Tobacco Free Ireland
The Irish tobacco control programme is being proposed as a national policy ‘intervention’ which demonstrates many of the known elements of successful tobacco control, is putting those elements into real action and is demonstrating tangible results for smoking prevalence. Ireland was the first country in Europe to implement the smoke-free legislation in workplaces and was pivotal in negotiating and supporting the recent EU Tobacco Products Directive in its presidency in 2012. Ireland has committed to the introduction of standardised packaging of tobacco products and legislation relating to smoking in cars when children are present is also approved, awaiting implementation. The Tobacco Free Ireland policy was published in 2013, the first policy published in the context of the Healthy Ireland Framework for Health and Wellbeing 2013-2025.
The policy includes commitments that: policy implementation be guided by a clearly articulated action plan; a whole-of-government approach be taken with all government officials, employees of state agencies and members of any government branch responsible for setting and implementing tobacco control policies and for protecting those policies against tobacco industries interests.
The main areas of action relate to: the protection of children and denormalisation of smoking; legislative compliance and regulation of the retail environment; monitoring of tobacco use and prevalence; protecting people from tobacco smoke; offering help to quit tobacco use; warning about the dangers of tobacco; raising taxes on tobacco products; building national and international partnerships.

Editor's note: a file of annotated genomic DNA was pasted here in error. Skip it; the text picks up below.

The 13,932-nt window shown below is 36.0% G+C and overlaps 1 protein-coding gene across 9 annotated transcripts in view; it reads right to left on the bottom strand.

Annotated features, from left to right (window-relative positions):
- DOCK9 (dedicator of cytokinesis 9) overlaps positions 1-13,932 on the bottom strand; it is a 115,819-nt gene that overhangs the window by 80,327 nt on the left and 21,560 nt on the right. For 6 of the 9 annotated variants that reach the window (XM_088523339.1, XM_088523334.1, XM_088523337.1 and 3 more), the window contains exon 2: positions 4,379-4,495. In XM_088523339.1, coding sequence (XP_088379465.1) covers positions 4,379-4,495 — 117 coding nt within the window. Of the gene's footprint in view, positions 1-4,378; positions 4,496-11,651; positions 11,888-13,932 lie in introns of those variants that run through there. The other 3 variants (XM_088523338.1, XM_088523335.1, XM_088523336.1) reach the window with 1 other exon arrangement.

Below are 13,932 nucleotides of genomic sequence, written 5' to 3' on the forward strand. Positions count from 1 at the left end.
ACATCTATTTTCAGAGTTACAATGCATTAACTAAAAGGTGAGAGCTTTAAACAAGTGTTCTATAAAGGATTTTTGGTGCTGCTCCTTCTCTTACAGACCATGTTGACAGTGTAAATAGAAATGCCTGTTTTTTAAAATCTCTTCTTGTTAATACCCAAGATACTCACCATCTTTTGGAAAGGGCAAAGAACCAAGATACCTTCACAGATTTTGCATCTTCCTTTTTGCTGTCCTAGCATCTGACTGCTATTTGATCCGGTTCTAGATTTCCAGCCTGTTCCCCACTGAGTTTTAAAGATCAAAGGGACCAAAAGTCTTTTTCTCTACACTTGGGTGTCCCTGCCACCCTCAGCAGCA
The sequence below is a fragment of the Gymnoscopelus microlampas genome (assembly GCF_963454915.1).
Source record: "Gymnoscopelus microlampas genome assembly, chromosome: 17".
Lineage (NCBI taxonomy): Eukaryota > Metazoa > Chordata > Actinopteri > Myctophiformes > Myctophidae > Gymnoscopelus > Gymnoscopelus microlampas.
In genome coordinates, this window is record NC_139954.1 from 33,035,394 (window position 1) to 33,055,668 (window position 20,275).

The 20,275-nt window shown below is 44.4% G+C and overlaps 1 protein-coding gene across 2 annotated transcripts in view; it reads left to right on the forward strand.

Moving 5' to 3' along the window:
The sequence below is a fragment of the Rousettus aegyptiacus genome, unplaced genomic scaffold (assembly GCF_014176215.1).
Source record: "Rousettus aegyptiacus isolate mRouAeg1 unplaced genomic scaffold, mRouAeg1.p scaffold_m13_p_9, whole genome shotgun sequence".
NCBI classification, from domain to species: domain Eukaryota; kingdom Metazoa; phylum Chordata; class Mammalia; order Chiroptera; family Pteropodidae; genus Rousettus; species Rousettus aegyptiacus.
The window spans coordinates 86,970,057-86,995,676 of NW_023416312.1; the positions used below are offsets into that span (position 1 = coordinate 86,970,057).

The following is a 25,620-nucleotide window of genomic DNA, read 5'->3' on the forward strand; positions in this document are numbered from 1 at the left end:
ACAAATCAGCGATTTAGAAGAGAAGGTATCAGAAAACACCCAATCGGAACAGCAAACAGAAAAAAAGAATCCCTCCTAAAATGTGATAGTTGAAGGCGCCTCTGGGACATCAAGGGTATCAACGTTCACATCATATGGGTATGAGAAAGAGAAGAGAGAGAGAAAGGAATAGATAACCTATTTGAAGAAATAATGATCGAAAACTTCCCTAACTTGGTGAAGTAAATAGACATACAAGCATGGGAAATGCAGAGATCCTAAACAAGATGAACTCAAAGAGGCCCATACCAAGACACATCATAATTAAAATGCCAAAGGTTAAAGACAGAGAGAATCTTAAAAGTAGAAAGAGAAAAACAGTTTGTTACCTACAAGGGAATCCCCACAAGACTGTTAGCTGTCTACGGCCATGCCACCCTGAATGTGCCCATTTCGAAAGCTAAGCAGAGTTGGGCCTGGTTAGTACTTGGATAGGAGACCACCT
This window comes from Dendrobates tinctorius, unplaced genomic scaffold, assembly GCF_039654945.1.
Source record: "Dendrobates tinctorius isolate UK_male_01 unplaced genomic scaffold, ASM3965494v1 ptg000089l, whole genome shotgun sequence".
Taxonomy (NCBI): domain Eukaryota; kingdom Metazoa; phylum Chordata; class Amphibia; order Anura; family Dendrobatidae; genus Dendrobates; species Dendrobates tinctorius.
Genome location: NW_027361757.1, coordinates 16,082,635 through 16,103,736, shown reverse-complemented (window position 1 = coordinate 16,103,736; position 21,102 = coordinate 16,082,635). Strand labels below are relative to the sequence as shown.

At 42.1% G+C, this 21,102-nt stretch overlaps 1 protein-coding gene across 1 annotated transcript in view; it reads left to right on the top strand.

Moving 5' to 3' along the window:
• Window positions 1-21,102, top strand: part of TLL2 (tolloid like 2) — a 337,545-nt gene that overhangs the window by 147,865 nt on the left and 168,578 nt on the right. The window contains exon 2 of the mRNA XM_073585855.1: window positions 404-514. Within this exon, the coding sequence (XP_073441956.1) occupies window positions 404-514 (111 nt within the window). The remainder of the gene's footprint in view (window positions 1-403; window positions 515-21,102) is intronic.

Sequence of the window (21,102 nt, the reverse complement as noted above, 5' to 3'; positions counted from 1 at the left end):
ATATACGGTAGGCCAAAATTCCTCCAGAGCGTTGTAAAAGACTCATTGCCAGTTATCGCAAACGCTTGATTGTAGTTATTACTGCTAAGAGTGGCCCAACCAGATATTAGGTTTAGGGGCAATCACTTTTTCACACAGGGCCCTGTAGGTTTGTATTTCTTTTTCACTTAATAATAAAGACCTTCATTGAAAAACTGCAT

The commitments made in Tobacco Free Ireland go further than many other European countries, particularly in the context of promotion and expansion of smoke-free campuses and the development of licensing systems relating to the sale of tobacco. In addition, Ireland has committed to introduce standardised packaging of tobacco products, in line with considerable evidence supporting this measure as a means to deter young people from taking up smoking and to stimulate and support quit attempts. The tobacco control programme deliver specific actions in the context of the World Health Organisation MPOWER model, including a far-reaching, evaluated and comprehensive national smoking cessation awareness and support programme and an accredited national brief intervention training programme for smoking cessation. The Irish government has consistently continues to action its commitment to rigorously defend legal challenges to tobacco control legislation developed in the context of Tobacco Free Ireland in the courts.